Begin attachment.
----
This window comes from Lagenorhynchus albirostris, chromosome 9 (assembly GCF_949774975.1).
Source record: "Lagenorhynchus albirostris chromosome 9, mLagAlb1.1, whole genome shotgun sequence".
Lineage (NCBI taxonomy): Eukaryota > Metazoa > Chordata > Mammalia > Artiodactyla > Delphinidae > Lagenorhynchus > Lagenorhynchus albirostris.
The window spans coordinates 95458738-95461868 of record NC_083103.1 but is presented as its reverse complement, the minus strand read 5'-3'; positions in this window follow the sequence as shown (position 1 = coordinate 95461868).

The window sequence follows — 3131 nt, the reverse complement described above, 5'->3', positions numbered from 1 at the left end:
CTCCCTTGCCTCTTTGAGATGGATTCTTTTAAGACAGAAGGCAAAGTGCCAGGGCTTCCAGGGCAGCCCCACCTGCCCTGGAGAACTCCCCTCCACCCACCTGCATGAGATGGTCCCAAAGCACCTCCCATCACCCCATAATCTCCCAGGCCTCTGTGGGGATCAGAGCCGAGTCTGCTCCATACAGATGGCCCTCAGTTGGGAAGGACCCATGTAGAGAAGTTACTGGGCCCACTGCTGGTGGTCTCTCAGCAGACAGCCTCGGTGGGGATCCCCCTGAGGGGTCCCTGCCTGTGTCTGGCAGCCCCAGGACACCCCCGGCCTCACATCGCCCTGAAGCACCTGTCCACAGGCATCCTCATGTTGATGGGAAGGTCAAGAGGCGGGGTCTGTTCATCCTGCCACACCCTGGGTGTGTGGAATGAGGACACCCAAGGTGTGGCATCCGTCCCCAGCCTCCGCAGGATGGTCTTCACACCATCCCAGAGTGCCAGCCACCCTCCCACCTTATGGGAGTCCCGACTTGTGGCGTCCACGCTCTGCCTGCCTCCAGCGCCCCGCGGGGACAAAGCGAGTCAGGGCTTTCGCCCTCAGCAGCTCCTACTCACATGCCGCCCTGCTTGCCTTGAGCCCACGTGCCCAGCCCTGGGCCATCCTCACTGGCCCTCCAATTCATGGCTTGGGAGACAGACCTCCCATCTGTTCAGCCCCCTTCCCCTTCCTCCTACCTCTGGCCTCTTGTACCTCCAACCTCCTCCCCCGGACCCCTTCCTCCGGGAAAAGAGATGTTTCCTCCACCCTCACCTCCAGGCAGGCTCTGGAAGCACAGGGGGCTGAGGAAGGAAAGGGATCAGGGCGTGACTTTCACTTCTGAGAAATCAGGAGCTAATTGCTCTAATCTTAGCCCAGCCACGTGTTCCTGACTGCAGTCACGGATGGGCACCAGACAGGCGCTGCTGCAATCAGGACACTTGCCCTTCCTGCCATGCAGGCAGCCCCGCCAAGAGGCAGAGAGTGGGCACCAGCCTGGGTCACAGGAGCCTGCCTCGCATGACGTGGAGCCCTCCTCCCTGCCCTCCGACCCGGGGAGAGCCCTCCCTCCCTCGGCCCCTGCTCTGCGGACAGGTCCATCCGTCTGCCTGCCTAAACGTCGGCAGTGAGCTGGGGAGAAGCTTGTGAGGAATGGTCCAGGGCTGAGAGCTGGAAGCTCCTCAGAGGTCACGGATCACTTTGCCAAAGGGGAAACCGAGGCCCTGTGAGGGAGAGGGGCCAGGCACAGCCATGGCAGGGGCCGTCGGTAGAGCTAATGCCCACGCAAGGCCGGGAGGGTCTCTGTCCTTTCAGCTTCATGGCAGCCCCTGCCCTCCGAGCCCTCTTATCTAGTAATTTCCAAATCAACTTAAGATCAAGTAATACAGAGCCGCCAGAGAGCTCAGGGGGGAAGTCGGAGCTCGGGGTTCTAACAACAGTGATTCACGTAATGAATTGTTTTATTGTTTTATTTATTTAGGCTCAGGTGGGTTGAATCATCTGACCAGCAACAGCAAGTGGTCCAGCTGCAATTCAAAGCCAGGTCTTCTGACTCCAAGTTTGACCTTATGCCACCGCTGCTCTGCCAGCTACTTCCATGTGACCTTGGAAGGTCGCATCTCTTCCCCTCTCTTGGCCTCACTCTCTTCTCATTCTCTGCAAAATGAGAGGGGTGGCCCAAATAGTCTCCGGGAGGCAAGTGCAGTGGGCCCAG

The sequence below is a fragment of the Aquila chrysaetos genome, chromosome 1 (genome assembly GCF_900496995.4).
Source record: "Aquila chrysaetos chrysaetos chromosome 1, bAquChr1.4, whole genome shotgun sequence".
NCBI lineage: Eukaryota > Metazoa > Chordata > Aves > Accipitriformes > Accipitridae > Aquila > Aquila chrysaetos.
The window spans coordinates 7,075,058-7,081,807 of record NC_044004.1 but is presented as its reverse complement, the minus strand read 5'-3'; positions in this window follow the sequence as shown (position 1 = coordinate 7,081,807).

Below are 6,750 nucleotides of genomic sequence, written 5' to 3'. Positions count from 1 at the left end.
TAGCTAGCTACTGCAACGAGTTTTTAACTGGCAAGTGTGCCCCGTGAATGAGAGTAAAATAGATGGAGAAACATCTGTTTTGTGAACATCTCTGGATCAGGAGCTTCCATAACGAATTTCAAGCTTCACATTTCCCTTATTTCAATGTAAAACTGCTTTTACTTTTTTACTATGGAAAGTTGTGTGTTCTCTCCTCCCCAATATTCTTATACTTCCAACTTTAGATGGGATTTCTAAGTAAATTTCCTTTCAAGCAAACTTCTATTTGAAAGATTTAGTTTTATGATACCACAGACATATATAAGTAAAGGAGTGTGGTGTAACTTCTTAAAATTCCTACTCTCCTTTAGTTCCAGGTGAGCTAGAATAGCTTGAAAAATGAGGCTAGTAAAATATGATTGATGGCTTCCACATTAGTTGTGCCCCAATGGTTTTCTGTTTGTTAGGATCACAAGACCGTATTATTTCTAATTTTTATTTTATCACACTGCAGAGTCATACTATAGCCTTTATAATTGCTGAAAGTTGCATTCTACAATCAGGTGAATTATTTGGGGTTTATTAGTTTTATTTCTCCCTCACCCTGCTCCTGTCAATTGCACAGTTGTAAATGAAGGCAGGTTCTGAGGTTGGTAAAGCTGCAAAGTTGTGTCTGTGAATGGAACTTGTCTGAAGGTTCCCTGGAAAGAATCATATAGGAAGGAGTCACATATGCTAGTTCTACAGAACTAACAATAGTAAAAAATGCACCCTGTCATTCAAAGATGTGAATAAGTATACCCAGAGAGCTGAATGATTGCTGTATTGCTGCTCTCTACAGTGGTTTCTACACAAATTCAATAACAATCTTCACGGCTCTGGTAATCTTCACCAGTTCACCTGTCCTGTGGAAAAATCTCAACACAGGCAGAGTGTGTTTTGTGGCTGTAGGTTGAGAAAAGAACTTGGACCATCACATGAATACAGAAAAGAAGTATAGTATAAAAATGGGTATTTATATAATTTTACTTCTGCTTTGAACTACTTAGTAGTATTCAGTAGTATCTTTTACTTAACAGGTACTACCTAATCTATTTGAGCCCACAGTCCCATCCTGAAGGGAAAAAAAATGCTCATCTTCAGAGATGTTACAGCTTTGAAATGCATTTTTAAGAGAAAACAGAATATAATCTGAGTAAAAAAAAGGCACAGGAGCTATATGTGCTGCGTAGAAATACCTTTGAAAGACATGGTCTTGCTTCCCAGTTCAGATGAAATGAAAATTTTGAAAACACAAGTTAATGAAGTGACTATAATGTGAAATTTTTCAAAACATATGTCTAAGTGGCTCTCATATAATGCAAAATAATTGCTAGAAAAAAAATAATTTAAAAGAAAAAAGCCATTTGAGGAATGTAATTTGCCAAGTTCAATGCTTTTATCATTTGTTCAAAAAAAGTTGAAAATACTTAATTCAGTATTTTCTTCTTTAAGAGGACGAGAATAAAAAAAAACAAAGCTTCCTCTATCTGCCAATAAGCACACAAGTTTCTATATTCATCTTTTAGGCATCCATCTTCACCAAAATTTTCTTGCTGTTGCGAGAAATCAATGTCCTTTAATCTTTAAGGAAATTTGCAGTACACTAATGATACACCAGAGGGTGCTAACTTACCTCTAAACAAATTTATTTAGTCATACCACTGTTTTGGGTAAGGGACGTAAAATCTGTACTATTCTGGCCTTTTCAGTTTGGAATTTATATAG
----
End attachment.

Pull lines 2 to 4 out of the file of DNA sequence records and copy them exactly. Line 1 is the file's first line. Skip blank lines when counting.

Source record: "Lagenorhynchus albirostris chromosome 9, mLagAlb1.1, whole genome shotgun sequence".
Lineage (NCBI taxonomy): Eukaryota > Metazoa > Chordata > Mammalia > Artiodactyla > Delphinidae > Lagenorhynchus > Lagenorhynchus albirostris.
The window spans coordinates 95458738-95461868 of record NC_083103.1 but is presented as its reverse complement, the minus strand read 5'-3'; positions in this window follow the sequence as shown (position 1 = coordinate 95461868).